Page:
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United States Department of Agriculture

Agricultural Research Service

Research Project: MICROBIAL ECOLOGY AND SAFETY OF FRESH ON-FARM ORGANICALLY GROWN PRODUCE Title: Comparison of hydrostatic and hydrodynamic pressure to inactivate foodborne viruses

Authors
item SHARMA, MANAN
item Shearer, Adrienne - UNIV DELAWARE
item Hoover, Dallas - UNIV DELAWARE
item Liu, Martha
item Solomon, Morse
item Kniel, Kalmia - UNIV DELAWARE

Submitted to: Innovative Food Science and Emerging Technologies
Publication Type: Peer Reviewed Journal
Publication Acceptance Date: May 7, 2008
Publication Date: July 1, 2008
Citation: Sharma, M., Shearer, A., Hoover, D., Liu, M., Solomon, M.B., Kniel, K. 2008. Comparison of hydrostatic and hydrodynamic pressure to inactivate foodborne viruses. Innovative Food Science and Emerging Technologies. 9:418-422.

Interpretive Summary: Pressure technologies are of interest because they provide an intervention that kills microbes in foods while retaining the fresh-like qualities of the product. The effect of high hydrostatic pressure (HPP) and hydrodynamic pressure (HDP), in combination with chemical treatments, was evaluated for inactivation of foodborne viruses and non-pathogenic surrogates in a pork sausage product. Sausages were immersed in water, 100 ppm EDTA, or 2 percent lactoferrin, and then inoculated with feline calicivirus (FCV), hepatitis A virus (HAV) or bacteriophage (MS2, phiX174, or T4). In combination with water, HPP and HDP significantly reduced viral titers FCV, HAV, T4, and MS2. The inoculation of these viruses on meat surfaces may have protected them from complete inactivation by pressure treatments. This study represents the first evaluation of HDP on foodborne viruses and their surrogates, as well as the first study to evaluate the effects of viruses in a deli meat product.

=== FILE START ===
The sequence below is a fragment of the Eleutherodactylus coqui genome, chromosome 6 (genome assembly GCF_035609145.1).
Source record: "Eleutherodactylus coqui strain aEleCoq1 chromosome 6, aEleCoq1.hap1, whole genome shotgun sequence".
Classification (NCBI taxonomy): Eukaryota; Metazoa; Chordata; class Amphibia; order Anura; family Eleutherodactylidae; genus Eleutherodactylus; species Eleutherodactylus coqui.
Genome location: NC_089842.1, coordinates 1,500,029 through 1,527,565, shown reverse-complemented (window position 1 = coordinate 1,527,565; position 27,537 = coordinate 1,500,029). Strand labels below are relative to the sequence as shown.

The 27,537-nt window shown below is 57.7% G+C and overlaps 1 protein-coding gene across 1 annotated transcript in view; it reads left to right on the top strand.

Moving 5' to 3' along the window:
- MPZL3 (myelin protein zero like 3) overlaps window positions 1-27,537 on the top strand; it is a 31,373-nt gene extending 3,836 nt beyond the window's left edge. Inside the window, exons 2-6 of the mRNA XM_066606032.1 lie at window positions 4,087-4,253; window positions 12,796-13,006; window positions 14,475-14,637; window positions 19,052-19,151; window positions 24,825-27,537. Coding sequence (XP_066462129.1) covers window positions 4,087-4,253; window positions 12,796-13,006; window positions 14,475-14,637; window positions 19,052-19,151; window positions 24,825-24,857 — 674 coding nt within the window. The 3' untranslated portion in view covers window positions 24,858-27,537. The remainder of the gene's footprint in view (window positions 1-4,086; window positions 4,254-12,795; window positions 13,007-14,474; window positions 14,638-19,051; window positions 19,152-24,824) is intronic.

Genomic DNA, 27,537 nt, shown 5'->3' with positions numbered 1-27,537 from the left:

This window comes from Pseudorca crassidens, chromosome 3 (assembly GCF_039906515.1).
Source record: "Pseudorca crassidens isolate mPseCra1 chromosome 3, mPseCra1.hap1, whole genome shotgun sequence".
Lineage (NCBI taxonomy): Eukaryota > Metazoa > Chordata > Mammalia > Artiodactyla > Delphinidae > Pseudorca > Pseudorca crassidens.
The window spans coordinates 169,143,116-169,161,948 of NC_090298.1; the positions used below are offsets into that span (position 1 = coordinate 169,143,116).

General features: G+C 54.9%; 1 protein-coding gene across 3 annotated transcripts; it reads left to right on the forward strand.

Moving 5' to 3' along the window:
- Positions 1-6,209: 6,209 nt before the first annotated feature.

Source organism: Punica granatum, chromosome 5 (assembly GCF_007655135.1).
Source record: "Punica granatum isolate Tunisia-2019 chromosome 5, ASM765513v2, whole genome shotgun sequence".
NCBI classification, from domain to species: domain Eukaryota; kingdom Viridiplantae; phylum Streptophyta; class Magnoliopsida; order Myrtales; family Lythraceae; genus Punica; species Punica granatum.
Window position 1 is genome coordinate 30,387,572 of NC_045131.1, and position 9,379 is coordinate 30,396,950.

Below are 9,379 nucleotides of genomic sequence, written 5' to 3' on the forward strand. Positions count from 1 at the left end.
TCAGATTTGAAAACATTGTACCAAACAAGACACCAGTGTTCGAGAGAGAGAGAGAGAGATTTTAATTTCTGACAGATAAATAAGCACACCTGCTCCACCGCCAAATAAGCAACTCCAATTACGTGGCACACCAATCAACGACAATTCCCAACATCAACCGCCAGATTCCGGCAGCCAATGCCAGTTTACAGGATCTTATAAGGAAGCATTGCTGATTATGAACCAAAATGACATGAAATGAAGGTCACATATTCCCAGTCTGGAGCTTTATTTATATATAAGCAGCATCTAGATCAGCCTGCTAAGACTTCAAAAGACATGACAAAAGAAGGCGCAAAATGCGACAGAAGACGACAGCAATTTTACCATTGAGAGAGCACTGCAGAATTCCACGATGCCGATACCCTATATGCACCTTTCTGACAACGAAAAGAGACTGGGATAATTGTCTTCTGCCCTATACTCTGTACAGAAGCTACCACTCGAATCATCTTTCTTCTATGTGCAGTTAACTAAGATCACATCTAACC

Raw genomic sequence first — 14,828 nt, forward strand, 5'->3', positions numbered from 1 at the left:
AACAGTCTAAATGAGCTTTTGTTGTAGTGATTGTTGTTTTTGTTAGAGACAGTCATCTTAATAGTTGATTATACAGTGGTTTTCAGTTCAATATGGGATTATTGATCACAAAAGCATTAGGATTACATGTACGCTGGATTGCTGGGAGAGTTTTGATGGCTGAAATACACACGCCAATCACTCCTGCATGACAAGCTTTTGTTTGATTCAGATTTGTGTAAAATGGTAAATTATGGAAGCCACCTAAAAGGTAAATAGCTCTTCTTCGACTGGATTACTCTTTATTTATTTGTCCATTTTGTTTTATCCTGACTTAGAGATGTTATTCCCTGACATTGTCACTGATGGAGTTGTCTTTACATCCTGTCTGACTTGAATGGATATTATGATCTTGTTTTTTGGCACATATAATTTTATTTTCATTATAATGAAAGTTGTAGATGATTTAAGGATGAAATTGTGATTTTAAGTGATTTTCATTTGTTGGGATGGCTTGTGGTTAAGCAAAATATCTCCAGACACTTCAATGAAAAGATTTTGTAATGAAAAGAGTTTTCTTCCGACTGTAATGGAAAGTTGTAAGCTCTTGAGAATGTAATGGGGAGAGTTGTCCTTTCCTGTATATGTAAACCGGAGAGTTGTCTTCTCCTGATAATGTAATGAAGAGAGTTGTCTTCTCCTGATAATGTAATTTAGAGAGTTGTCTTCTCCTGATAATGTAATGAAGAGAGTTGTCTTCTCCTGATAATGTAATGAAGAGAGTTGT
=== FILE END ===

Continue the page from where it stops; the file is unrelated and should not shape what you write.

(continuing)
Technical Abstract: The effect of high hydrostatic pressure (HPP) and hydrodynamic pressure (HDP), in combination with chemical treatments, was evaluated for inactivation of foodborne viruses and non-pathogenic surrogates in a pork sausage product. Sausages were immersed in water, 100 ppm EDTA, or 2 percent lactoferrin, and then inoculated with feline calicivirus (FCV), hepatitis A virus (HAV) or bacteriophage (MS2, phiX174, or T4). Each piece was packaged individually and subjected to pressure by either HDP, HPP (500 MPa, 5 min, 4 degrees celsius), or control (no pressure). In combination with water, HPP and HDP significantly (P<0.05) reduced titers of FCV by 2.89 and 2.70 log TCID-50/ml, and HAV by log 3.23 and 1.10, respectively, when compared to controls. Titers of T4 (1.48 and 1.10 log PFU/g) and MS2 (1.46 and 0.96 log PFU/g) were also significantly reduced by HPP and HDP treatments, respectively, in combination with water. Inoculation of viruses and bacteriophage on a meat product may have protected them from complete inactivation by pressure treatments.

Last Modified: 9/10/2014
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